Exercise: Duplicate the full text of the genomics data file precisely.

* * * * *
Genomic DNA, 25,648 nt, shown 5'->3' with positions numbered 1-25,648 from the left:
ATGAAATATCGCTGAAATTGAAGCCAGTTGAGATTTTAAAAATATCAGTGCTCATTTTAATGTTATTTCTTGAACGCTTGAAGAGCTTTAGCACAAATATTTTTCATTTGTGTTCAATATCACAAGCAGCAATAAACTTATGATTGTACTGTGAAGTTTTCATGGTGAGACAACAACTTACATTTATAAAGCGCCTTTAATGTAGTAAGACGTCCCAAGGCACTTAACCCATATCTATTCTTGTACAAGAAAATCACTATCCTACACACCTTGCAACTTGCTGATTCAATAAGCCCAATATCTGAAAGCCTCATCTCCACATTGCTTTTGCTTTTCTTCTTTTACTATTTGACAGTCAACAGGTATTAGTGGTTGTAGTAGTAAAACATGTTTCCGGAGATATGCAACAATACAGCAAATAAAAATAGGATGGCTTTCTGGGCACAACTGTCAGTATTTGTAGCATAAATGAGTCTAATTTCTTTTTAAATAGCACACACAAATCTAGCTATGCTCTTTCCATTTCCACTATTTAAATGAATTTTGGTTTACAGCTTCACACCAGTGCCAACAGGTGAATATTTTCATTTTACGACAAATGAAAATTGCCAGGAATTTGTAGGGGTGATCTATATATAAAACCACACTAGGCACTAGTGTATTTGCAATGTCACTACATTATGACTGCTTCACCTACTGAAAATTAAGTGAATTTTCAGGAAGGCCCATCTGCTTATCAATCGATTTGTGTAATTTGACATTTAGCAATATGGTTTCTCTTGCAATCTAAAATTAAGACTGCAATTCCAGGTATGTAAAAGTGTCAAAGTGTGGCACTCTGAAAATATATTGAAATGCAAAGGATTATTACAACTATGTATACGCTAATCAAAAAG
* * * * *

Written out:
Genomic DNA, 25,648 nt, shown 5'->3' with positions numbered 1-25,648 from the left:
ATGAAATATCGCTGAAATTGAAGCCAGTTGAGATTTTAAAAATATCAGTGCTCATTTTAATGTTATTTCTTGAACGCTTGAAGAGCTTTAGCACAAATATTTTTCATTTGTGTTCAATATCACAAGCAGCAATAAACTTATGATTGTACTGTGAAGTTTTCATGGTGAGACAACAACTTACATTTATAAAGCGCCTTTAATGTAGTAAGACGTCCCAAGGCACTTAACCCATATCTATTCTTGTACAAGAAAATCACTATCCTACACACCTTGCAACTTGCTGATTCAATAAGCCCAATATCTGAAAGCCTCATCTCCACATTGCTTTTGCTTTTCTTCTTTTACTATTTGACAGTCAACAGGTATTAGTGGTTGTAGTAGTAAAACATGTTTCCGGAGATATGCAACAATACAGCAAATAAAAATAGGATGGCTTTCTGGGCACAACTGTCAGTATTTGTAGCATAAATGAGTCTAATTTCTTTTTAAATAGCACACACAAATCTAGCTATGCTCTTTCCATTTCCACTATTTAAATGAATTTTGGTTTACAGCTTCACACCAGTGCCAACAGGTGAATATTTTCATTTTACGACAAATGAAAATTGCCAGGAATTTGTAGGGGTGATCTATATATAAAACCACACTAGGCACTAGTGTATTTGCAATGTCACTACATTATGACTGCTTCACCTACTGAAAATTAAGTGAATTTTCAGGAAGGCCCATCTGCTTATCAATCGATTTGTGTAATTTGACATTTAGCAATATGGTTTCTCTTGCAATCTAAAATTAAGACTGCAATTCCAGGTATGTAAAAGTGTCAAAGTGTGGCACTCTGAAAATATATTGAAATGCAAAGGATTATTACAACTATGTATACGCTAATCAAAAAG